Customers paid more than ever for Honda products like the CR-V last month.

New vehicle sales looked strong in May as Chrysler Group LLC, Ford Motor Co., General Motors Co., Volkswagen Group and Nissan all reported double digit-sales increases for the month of May as it appears the industry will exceed 14 million units of sales this year.

The unexpectedly strong demand of the first five months of 2012 has led a number of makers to increase earlier forecasts – General Motors, for one raising its own figures to a high of 14.5 million.  But not everyone is quite so upbeat.  For now, at least, VW is holding to 13.9 million despite the fact that the maker last month had its own best May since 1973.

“We’re not ready to change our forecast,” said Jonathan Browning, CEO of Volkswagen Group of America, cautioning that there are plenty of economic uncertainties that could lead to a softening of demand during the second half of 2012.  Indeed, Browning noted there was “ebbing-and-flowing” in the marketplace during May, the month opening strong, softening notably and then ending with a big bang over the holiday weekend.

That was echoed by a report from CNW Marketing, which tracked unusually strong consumer traffic at showrooms across the country during the Memorial Day break, traditionally a high-demand weekend.

VW’s 28.4% gain was one of the biggest jumps so far reported – with several key makers, including Toyota and Honda, yet to report in.

Chrysler did even better, however, with sales jumping 30% last month, the maker calling that a sign that Americans remain determined to replace their aging cars despite the falling stock market and shaky consumer confidence.

Chrysler said it sold more than 150,000 cars and trucks in May, compared with 115,000 in the same month a year earlier. Chrysler brand sales soared 80%, while Jeep sales increased 24%.

Also topping the 20% mark was Nissan.  The second-largest Japanese maker reported US sales totaled 91,794, up 20.5% from May 2011. The Nissan Division finished the month up 16.4% at 81,202.  Infiniti sales finished the month up 65.8%, with 10,592 units sold.

Ford Motor Company’s sales totaled 216,267 vehicles in May, a 13% increase versus year-ago levels. Retail sales increased 12%. Overall, cars were up 6%, utilities were up 12%,
and trucks improved 21%.

“Ford posted solid gains across our fresh lineup of new cars, utilities and trucks in May,” said Ken Czubay, Ford’s vice president of U.S. Marketing, Sales and Service. “Fuel efficiency continues to be a top
purchaser driver, and Ford’s wide range of fuel-efficient products delivered again.”

One of the uncertainties in the market is what will happen with fuel prices falling after hitting a near-record peak in early April.  VW’s Browning said he expects that while that may encourage sales of bigger trucks in the short-term, most buyers are now watching out for the long-term and anticipate prices will once again start rising.

May saw some significant milestones for a number of makers, Chrysler continuing a string of above-industry-average gains, VW turning in a nearly four-decade sales record and GM scoring its best sales since August 2009 during the Cash for Clunkers program.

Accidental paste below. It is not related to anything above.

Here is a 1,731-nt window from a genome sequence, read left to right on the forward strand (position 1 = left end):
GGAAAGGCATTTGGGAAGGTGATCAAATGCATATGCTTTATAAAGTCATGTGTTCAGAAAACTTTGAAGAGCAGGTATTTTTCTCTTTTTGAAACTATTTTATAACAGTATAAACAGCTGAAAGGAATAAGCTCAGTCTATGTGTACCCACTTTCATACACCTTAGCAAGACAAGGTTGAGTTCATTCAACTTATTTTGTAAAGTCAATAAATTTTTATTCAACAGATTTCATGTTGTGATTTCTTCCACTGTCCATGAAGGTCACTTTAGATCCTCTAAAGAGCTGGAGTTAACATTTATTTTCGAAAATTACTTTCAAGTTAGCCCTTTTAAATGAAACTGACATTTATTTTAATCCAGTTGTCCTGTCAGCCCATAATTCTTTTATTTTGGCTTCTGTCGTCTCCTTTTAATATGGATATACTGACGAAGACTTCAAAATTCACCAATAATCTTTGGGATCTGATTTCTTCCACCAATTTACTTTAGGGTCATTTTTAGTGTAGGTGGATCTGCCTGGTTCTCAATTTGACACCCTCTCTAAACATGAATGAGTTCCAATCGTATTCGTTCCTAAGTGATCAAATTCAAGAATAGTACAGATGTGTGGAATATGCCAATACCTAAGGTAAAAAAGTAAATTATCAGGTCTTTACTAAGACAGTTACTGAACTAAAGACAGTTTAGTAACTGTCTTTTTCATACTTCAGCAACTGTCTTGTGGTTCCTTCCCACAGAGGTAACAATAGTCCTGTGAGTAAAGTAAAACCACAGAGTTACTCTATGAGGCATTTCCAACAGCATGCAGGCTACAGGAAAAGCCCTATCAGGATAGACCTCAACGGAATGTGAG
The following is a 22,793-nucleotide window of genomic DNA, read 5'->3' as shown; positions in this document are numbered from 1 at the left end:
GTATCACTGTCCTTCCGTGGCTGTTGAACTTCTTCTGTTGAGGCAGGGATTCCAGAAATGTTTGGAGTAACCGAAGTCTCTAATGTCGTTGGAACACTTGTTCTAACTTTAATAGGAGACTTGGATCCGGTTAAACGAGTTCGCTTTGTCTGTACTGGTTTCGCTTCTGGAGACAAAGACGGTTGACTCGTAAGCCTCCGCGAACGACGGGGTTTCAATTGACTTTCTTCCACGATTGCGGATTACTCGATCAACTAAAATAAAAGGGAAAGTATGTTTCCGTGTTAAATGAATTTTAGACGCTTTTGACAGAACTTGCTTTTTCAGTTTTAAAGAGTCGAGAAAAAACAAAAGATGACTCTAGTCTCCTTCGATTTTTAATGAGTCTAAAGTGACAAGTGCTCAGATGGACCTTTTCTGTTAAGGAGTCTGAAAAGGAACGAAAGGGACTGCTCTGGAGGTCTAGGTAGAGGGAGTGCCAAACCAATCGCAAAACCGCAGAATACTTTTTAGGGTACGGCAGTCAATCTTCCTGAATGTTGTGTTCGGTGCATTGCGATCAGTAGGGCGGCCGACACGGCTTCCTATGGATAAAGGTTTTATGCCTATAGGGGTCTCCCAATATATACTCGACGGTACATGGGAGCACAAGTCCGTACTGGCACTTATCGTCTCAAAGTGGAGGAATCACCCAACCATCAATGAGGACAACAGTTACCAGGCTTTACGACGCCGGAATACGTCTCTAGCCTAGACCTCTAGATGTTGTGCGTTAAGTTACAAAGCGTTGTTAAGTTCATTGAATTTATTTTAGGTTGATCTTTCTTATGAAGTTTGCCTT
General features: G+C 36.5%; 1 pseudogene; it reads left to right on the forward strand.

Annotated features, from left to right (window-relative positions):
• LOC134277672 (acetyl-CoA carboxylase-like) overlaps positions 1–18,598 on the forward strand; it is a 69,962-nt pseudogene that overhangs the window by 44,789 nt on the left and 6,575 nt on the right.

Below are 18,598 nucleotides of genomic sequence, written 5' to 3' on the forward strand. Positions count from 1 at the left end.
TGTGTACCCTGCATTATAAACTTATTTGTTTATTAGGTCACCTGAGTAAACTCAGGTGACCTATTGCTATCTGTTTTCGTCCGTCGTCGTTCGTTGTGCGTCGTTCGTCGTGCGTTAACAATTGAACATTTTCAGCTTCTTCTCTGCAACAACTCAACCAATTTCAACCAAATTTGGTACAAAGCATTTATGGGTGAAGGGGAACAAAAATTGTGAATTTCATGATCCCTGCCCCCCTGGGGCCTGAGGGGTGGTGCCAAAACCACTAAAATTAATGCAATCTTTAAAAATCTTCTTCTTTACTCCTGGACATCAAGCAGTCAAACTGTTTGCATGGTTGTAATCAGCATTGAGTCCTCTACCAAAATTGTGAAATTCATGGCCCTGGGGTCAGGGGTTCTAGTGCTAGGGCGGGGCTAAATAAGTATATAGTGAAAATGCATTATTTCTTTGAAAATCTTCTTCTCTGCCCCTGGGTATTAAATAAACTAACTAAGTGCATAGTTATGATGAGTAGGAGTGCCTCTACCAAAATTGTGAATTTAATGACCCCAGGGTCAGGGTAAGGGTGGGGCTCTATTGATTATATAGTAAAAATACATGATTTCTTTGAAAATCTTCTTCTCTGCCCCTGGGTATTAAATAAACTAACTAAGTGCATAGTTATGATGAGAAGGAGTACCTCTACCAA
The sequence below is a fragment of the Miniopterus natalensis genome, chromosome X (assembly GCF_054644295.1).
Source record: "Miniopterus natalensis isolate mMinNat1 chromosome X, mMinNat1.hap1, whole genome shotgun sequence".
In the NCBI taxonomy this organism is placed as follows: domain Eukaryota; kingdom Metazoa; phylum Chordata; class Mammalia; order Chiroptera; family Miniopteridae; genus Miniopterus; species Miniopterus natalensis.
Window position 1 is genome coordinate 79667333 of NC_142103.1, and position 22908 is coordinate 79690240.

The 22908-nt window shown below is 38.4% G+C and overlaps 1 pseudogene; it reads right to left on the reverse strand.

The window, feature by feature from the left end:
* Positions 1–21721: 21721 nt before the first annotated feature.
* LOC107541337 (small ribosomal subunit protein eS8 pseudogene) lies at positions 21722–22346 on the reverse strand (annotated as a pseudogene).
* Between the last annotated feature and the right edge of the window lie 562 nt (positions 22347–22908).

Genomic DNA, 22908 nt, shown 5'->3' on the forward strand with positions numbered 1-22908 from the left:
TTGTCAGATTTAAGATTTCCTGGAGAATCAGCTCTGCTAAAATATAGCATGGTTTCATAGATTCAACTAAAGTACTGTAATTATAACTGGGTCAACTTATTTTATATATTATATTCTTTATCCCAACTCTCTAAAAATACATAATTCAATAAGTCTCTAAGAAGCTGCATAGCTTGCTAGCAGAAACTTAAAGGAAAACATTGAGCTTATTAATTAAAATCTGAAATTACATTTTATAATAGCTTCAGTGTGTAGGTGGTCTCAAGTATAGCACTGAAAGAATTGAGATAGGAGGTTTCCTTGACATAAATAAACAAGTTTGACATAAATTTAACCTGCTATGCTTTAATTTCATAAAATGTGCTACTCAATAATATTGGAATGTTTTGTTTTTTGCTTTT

GM said overall May sales increased 11% year-over-year while retail volume was up 14%.  With the maker cutting back on fleet business, the retail portion of the mix was 70%. Fleet sales increased by only 3%. Buick and GMC both reported sales increases of 19% and Chevrolet was up 10%.

Sales of GM small and compact cars were up 16% in May versus a year ago, driven by the new Chevrolet Sonic, which had sales of 7,205 units, and the new Buick Verano, with 3,609 sales, which has increased sales every month since its launch.

Full-size pickup sales were up 23% year over year, mid-size pickup sales were up 34% and full-size SUVs were up 14%, GM reported.

“GM’s sales in May were the highest in almost three years and we are poised to keep delivering good news for the U.S. economy with one of the most aggressive new product offenses in our history,” said Don Johnson, vice president, U.S. Sales Operations.

Among the more encouraging signs for May was a general dip in incentives, according to several data tracking services.  In turn, consumers are are not just buying more cars, but they’re paying fuller prices.

“Sales are continuing to rebound and consumers are feeling more comfortable buying highly contented vehicles,” said Jesse Toprak, VP of Industry Trends and Insights for

The analyst noted that four brands, in particular, saw their average transaction prices – the actual amount customers pay – hit all-time records in May: Toyota, Honda, Hyundai and Kia.

“Toyota and Honda not only recovered from the last year’s dip in sales but also had their highest transaction prices ever in May, showing that they were able to recapture consumer interest in their products,” added Toprak, who analyzes data about automotive transactions.

Analysts expected total U.S. sales for May to rise almost 30% to 1.4 million cars and trucks, according to forecasts from industry analysts. They expect sales for 2012 to reach 14.5 million, up from 12.8 million last year.

Paul A. Eisenstein contributed to this report.

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